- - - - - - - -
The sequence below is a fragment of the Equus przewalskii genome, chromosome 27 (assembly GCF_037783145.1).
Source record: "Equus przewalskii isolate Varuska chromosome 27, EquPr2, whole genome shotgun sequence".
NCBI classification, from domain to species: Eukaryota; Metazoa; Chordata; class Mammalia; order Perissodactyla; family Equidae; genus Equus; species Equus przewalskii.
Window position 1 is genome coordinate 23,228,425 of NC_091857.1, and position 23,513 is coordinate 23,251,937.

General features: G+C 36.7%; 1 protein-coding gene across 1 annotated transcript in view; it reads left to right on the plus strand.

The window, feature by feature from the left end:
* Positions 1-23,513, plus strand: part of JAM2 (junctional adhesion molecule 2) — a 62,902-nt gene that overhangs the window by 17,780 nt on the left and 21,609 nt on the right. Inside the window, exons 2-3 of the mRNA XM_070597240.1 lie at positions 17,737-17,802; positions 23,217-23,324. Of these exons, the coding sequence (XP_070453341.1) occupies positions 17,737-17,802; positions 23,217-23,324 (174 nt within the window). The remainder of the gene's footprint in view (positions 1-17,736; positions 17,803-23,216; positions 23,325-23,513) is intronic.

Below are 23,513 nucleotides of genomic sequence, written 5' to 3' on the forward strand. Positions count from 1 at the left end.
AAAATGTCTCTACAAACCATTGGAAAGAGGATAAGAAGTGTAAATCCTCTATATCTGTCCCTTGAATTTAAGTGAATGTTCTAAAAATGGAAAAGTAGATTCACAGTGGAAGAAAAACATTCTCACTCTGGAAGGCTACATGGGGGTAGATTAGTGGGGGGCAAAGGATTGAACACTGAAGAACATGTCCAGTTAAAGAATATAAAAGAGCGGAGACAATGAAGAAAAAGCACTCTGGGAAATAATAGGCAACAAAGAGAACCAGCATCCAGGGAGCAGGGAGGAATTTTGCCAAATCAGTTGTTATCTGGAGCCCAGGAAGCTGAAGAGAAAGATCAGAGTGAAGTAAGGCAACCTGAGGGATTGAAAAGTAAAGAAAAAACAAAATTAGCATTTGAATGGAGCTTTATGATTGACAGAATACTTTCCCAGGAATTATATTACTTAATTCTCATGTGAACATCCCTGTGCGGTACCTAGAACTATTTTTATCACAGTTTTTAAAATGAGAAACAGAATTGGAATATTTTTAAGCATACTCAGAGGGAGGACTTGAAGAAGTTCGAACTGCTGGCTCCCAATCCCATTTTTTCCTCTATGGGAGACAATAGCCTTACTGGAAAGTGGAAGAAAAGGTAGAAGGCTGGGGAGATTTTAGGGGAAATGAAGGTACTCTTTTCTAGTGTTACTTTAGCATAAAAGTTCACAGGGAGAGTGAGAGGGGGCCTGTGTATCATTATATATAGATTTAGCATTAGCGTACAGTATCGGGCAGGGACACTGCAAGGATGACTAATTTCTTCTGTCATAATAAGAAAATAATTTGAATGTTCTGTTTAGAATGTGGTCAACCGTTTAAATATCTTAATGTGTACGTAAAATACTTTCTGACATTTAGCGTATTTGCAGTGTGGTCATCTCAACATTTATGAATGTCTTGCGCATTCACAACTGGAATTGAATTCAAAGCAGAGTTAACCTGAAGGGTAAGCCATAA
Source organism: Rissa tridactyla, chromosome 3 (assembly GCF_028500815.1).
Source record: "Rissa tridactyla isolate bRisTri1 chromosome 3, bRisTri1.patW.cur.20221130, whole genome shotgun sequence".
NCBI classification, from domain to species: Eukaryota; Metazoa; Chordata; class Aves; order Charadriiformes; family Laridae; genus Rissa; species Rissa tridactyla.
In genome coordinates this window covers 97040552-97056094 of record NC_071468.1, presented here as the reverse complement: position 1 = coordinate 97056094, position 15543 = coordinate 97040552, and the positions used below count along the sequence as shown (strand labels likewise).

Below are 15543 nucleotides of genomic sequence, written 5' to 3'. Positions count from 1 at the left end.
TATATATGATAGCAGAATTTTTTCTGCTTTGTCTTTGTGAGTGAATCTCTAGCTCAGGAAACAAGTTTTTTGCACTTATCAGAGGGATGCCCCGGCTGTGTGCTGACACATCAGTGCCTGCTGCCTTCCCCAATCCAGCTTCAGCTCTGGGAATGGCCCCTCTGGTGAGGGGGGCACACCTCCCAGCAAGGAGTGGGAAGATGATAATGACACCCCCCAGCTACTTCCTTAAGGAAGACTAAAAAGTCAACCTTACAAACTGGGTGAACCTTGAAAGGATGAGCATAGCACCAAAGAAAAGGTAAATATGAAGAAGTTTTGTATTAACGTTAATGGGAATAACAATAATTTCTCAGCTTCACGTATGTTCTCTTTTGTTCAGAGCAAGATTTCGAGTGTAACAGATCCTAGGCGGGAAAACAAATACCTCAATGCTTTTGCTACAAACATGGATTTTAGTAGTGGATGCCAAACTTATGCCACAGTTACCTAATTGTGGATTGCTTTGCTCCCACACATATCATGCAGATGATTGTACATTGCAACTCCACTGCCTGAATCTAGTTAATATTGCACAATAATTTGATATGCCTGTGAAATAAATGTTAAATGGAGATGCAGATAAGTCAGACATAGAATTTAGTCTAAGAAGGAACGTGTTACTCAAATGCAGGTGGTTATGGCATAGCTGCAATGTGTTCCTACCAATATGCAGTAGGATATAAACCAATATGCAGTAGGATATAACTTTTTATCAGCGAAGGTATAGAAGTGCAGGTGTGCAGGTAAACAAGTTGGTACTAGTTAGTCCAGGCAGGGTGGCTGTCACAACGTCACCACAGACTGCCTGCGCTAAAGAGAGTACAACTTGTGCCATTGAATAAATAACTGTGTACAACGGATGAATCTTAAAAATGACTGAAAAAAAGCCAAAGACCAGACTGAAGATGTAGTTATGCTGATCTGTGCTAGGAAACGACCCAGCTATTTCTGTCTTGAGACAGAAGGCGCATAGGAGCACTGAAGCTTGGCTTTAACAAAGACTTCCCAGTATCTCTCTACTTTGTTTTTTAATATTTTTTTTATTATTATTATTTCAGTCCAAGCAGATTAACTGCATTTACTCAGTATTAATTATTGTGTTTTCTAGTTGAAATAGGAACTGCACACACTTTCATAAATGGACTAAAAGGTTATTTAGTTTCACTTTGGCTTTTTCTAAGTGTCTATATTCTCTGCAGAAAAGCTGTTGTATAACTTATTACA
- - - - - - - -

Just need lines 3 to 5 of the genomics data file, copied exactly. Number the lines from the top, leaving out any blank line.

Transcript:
NCBI classification, from domain to species: Eukaryota; Metazoa; Chordata; class Mammalia; order Perissodactyla; family Equidae; genus Equus; species Equus przewalskii.
Window position 1 is genome coordinate 23,228,425 of NC_091857.1, and position 23,513 is coordinate 23,251,937.

General features: G+C 36.7%; 1 protein-coding gene across 1 annotated transcript in view; it reads left to right on the plus strand.